The test applied to determine if your fitness to practise investigation will be referred to a full fitness to practise hearing is called the “real prospect” test.

Fitness to practise triage stage

Triage (or filtering) is the first step in any fitness to practise investigation.  It is at this stage of the fitness to practise investigation when regulators will apply the “real prospect” test to determine if a complaint or allegations should be referred to a full fitness to practise hearing, or be closed.

Regulators will normally ask for supporting information or evidence from third parties, such as your employer or the police, before deciding whether to open an investigation.

When deciding whether there are reasonable grounds to investigate your fitness to practise, your regulator my take into consideration matters such as:

  • the seriousness of the concern
  • whether there is likely to be any evidence to support the concern
  • whether the incident is isolated or repeated
  • whether there has been a breach of established standards or guidance
  • what action has been taken already to address the concern, including whether you have taken any steps to remediate
  • any outcomes of any previous regulatory investigations

They will also consider whether the allegation or concern is for them to investigate.  If it falls outside the scope of the regulator’s remit, they will refer it elsewhere, for example, your employer, the police or another regulator.

The key point here is that a fitness to practise allegation or complaint should not be referred to a full fitness to practise hearing unless there is a real prospect (that is, a real possibility) of the facts being proved will show current impairment.

The real prospect test

The real prospect test will apply to both the factual allegations and the question whether, if established, the facts would demonstrate that the practitioner’s fitness to practise is impaired to a degree justifying action on registration. It will reflect a genuine (not remote or fanciful) possibility. 

The real prospect test therefore involves two questions: 

  1. decide whether there is a real prospect (that is, a real possibility) of the facts being proved by a fitness to practise committee; and
  2. deciding whether the facts, if they were proved, could show that the professional’s fitness to practise is currently impaired.

In applying the real prospect test, each of the allegations will be considered in turn in light of the evidence.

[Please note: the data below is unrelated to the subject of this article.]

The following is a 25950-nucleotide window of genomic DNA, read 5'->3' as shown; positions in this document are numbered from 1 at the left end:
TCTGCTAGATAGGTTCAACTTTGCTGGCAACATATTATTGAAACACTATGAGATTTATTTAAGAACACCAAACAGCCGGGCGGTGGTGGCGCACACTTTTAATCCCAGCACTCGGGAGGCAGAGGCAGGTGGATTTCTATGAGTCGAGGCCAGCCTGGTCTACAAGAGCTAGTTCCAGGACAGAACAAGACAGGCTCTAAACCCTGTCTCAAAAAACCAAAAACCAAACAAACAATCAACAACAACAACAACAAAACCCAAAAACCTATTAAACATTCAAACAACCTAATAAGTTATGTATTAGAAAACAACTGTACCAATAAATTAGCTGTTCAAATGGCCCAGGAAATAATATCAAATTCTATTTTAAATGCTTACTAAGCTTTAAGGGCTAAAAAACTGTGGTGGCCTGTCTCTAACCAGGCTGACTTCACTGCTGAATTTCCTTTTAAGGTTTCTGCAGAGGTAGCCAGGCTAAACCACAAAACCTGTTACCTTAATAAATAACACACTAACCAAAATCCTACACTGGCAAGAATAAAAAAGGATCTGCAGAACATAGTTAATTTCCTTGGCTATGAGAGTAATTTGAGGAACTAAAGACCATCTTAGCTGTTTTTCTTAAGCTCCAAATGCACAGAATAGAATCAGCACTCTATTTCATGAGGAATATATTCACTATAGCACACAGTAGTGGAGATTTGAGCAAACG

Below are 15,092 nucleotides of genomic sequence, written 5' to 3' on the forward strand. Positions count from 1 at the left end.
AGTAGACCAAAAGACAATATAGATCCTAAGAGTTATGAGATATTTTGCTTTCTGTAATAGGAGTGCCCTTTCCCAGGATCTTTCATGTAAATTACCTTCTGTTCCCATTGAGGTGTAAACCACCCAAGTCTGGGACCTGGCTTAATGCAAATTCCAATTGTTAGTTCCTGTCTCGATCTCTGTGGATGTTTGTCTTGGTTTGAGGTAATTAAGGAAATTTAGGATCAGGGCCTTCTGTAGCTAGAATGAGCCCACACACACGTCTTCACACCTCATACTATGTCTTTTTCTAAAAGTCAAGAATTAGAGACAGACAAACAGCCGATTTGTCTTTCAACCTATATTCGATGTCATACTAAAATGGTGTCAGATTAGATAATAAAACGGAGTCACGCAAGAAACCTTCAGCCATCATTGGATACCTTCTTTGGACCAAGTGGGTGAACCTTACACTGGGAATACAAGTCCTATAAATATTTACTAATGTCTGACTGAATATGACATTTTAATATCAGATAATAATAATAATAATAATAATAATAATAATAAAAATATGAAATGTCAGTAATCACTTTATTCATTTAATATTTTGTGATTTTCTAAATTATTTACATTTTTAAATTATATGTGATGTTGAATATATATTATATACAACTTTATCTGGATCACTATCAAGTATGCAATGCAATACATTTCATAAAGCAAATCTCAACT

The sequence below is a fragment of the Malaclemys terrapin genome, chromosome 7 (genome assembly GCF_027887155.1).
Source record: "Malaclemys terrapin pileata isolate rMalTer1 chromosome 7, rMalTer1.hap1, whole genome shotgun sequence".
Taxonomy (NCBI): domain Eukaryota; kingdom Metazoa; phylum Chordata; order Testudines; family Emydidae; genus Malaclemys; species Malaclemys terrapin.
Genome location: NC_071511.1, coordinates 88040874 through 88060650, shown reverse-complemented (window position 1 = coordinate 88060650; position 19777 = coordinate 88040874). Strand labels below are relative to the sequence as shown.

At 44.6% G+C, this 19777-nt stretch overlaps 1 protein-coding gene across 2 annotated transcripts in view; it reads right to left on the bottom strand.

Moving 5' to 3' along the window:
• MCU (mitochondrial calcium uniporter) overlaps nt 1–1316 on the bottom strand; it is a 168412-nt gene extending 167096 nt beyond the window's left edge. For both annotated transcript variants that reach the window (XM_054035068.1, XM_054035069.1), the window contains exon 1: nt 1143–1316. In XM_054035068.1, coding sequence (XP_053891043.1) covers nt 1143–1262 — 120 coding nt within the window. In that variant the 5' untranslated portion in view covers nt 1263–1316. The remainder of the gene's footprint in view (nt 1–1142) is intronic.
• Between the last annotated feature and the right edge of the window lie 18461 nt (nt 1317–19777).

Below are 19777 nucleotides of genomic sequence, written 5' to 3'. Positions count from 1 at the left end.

It is important to note that the real prospect test does not seek to prove that the complaint(s) or allegation(s) are true.  The test merely seeks to ensure the evidence which supports the complaint(s) or allegation(s) would be sufficient to prove the allegation.

Insight and remediation

As mentioned above, when deciding whether there are reasonable grounds to investigate your fitness to practise, your regulator may take into consideration your insight and steps taken to remediate.  It is at this stage of the process where you can often have the greatest impact on the decision-making.  Evidence of real insight and remediation can result in an investigation being closed at an early stage.

However, it is vital that you seek legal advice on the right strategy and approach when considering insight and remediation in the context of the real prospect test.  

Through our case success, we have  shown time and again early engagement with an expert legal advisor is absolutely key to good outcomes.  Remediation often takes time to achieve and demonstrate.

The time invested up front could pay dividends. Our barristers are vastly experienced and understand the complexities of the situations health and care professionals face. By instructing Kings View, there is the added benefit of our knowledge and experience of criminal law and proceedings that will provide you with an additional level of assurance.

What you can expect when instructing us?

Kings View are specialist medical defence barristers.  For over a decade, we have represented hundreds of health and care professionals facing fitness to practise investigations and hearings.

We pride ourselves on complete transparency and all quotations are given with fixed fees for preparation and representation, agreed in advance and payable in stages. No hidden costs ever.

If you are facing fitness to practise investigation, speak to one of our expert barristers today for a free, no obligation case assessment.

Disclaimer: This article is for guidance purposes only. Kings View Chambers accepts no responsibility or liability whatsoever for any action taken, or not taken, in relation to this article. You should seek the appropriate legal advice having regard to your own particular circumstances.